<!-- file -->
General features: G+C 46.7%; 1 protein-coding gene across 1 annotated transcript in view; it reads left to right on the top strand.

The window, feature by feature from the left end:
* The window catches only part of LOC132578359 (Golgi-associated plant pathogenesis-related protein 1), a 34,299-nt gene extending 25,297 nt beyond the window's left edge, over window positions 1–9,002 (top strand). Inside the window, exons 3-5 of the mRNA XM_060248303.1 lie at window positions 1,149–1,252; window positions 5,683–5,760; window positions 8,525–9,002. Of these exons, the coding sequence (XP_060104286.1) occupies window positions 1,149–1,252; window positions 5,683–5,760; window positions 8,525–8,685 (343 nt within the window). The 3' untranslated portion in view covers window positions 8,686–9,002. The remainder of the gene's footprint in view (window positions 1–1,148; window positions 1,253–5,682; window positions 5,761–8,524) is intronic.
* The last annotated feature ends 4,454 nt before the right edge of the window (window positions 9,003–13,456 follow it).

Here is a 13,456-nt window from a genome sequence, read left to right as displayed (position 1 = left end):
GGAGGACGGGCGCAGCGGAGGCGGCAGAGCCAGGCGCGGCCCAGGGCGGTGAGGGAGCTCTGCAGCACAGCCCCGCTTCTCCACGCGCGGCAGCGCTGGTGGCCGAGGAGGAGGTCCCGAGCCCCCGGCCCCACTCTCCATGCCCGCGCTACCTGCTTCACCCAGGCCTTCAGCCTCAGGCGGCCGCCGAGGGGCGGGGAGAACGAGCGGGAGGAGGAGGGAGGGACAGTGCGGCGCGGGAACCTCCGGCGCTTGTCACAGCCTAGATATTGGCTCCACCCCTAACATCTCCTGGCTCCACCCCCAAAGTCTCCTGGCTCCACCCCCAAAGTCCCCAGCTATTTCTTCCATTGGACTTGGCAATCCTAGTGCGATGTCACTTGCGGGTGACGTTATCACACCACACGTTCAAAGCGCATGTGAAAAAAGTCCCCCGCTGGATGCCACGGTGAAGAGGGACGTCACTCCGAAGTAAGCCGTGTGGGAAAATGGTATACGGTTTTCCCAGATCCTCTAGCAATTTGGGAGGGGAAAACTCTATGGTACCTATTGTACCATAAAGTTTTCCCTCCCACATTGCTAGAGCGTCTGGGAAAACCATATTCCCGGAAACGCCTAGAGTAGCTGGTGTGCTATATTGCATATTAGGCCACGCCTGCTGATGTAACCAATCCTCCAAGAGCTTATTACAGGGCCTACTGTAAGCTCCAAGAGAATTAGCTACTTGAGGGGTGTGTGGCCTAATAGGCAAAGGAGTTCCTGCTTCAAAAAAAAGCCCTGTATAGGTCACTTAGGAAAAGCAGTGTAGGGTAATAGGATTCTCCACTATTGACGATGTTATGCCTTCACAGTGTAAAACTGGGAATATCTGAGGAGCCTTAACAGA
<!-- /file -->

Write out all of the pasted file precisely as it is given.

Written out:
General features: G+C 46.7%; 1 protein-coding gene across 1 annotated transcript in view; it reads left to right on the top strand.

The window, feature by feature from the left end:
* The window catches only part of LOC132578359 (Golgi-associated plant pathogenesis-related protein 1), a 34,299-nt gene extending 25,297 nt beyond the window's left edge, over window positions 1–9,002 (top strand). Inside the window, exons 3-5 of the mRNA XM_060248303.1 lie at window positions 1,149–1,252; window positions 5,683–5,760; window positions 8,525–9,002. Of these exons, the coding sequence (XP_060104286.1) occupies window positions 1,149–1,252; window positions 5,683–5,760; window positions 8,525–8,685 (343 nt within the window). The 3' untranslated portion in view covers window positions 8,686–9,002. The remainder of the gene's footprint in view (window positions 1–1,148; window positions 1,253–5,682; window positions 5,761–8,524) is intronic.
* The last annotated feature ends 4,454 nt before the right edge of the window (window positions 9,003–13,456 follow it).

Here is a 13,456-nt window from a genome sequence, read left to right as displayed (position 1 = left end):
GGAGGACGGGCGCAGCGGAGGCGGCAGAGCCAGGCGCGGCCCAGGGCGGTGAGGGAGCTCTGCAGCACAGCCCCGCTTCTCCACGCGCGGCAGCGCTGGTGGCCGAGGAGGAGGTCCCGAGCCCCCGGCCCCACTCTCCATGCCCGCGCTACCTGCTTCACCCAGGCCTTCAGCCTCAGGCGGCCGCCGAGGGGCGGGGAGAACGAGCGGGAGGAGGAGGGAGGGACAGTGCGGCGCGGGAACCTCCGGCGCTTGTCACAGCCTAGATATTGGCTCCACCCCTAACATCTCCTGGCTCCACCCCCAAAGTCTCCTGGCTCCACCCCCAAAGTCCCCAGCTATTTCTTCCATTGGACTTGGCAATCCTAGTGCGATGTCACTTGCGGGTGACGTTATCACACCACACGTTCAAAGCGCATGTGAAAAAAGTCCCCCGCTGGATGCCACGGTGAAGAGGGACGTCACTCCGAAGTAAGCCGTGTGGGAAAATGGTATACGGTTTTCCCAGATCCTCTAGCAATTTGGGAGGGGAAAACTCTATGGTACCTATTGTACCATAAAGTTTTCCCTCCCACATTGCTAGAGCGTCTGGGAAAACCATATTCCCGGAAACGCCTAGAGTAGCTGGTGTGCTATATTGCATATTAGGCCACGCCTGCTGATGTAACCAATCCTCCAAGAGCTTATTACAGGGCCTACTGTAAGCTCCAAGAGAATTAGCTACTTGAGGGGTGTGTGGCCTAATAGGCAAAGGAGTTCCTGCTTCAAAAAAAAGCCCTGTATAGGTCACTTAGGAAAAGCAGTGTAGGGTAATAGGATTCTCCACTATTGACGATGTTATGCCTTCACAGTGTAAAACTGGGAATATCTGAGGAGCCTTAACAGA